This has implications not only for policymakers, but for corporate America, which has by and large been holding off on big investments until more clarity on trade emerges — clarity that could remain elusive in a second-term Trump presidency. “A big uncertainty facing [the] business community is that a re-elected Trump could go either way,” said David Dollar, a senior fellow at the Brookings Institution.

“To the extent he remains in office and runs trade policy as he seems to be doing… there will be this on-and-off-again character that drives businesses mad,” Petri said. “It’s very difficult to plan and invest in this kind of environment.”

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Trump says he sees political benefit in dragging out impeachment trial



WASHINGTON — Shortly after the House Judiciary Committee voted to impeach President Donald Trump, the president accused Democrats of “trivializing impeachment” — and said that he would like to see the impeachment process dragged out longer

“It’s a very sad thing for our country, but it seems to be very good for me politically,” Trump told reporters at the White House before a meeting with the president of Paraguay. He claimed “the polls have gone through the roof for Trump … especially with independent voters, and especially in swing states. I could show you numbers that nobody has ever seen numbers like this before.”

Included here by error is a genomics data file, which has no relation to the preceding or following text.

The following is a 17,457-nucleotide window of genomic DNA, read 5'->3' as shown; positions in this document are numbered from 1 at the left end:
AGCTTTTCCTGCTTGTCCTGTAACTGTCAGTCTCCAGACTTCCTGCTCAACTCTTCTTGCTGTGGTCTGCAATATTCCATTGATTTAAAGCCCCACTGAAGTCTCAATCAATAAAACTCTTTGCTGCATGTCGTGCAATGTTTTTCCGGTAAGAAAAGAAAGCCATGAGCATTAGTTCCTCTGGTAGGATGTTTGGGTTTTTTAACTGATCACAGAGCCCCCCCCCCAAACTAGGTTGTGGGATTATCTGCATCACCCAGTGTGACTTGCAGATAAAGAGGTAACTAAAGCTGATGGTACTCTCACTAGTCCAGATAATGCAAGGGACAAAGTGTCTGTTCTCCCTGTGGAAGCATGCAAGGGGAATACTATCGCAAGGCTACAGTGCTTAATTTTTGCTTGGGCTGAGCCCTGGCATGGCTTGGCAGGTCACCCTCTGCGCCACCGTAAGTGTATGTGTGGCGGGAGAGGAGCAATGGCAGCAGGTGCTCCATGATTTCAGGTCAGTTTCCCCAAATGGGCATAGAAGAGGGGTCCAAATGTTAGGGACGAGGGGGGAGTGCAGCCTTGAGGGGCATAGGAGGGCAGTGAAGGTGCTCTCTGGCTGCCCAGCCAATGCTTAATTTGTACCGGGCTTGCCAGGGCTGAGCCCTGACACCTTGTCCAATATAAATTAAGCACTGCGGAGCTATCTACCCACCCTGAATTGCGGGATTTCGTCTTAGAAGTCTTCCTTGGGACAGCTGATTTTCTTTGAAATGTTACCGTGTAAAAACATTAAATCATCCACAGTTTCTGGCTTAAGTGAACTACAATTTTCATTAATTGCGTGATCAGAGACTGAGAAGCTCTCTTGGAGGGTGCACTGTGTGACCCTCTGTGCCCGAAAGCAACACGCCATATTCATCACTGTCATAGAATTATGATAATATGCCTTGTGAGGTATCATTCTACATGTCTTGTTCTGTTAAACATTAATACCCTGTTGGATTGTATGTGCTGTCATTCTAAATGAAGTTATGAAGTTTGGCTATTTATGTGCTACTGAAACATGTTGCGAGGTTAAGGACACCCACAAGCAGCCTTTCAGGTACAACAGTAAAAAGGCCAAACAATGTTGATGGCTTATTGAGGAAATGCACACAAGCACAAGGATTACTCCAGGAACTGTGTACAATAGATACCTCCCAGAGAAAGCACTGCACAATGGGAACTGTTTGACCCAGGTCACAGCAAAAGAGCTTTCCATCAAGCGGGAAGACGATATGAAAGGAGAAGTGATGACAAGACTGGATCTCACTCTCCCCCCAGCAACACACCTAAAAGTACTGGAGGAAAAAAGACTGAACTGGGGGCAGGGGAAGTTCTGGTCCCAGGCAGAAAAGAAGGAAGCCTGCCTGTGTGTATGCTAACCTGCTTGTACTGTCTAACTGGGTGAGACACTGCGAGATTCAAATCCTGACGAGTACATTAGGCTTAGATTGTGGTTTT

It was unclear what polls Trump is referring to, but in Monmouth University poll released Wednesday, 45 percent of Americans said Trump should be impeached and removed from office while 50 percent disagreed — little changed since news of the Ukraine controversy broke. In the key swing state of Wisconsin, 40 percent of voters said Trump should be impeached and removed from office, versus 52 percent who disagree, according to a Marquette Law poll released Thursday.

Senate Majority Leader Mitch McConnell has been pushing for a shorter trial with limited witnesses, and many Republican members questioning the wisdom of having President Donald Trump call witnesses and are instead discussing a speedy resolution. But Trump said he might prefer a longer process where he calls the whistleblower to testify.

“I’ll do long or short. I’ve heard Mitch, I’ve heard Lindsey [Graham], I think they are very much in agreement on some concept,” Trump said. “I’ll do whatever they want to do. It doesn’t matter. I wouldn’t mind the long process, because I’d like to see the whistleblower, who’s a fraud, having the whistleblower called to testify in the Senate trial.”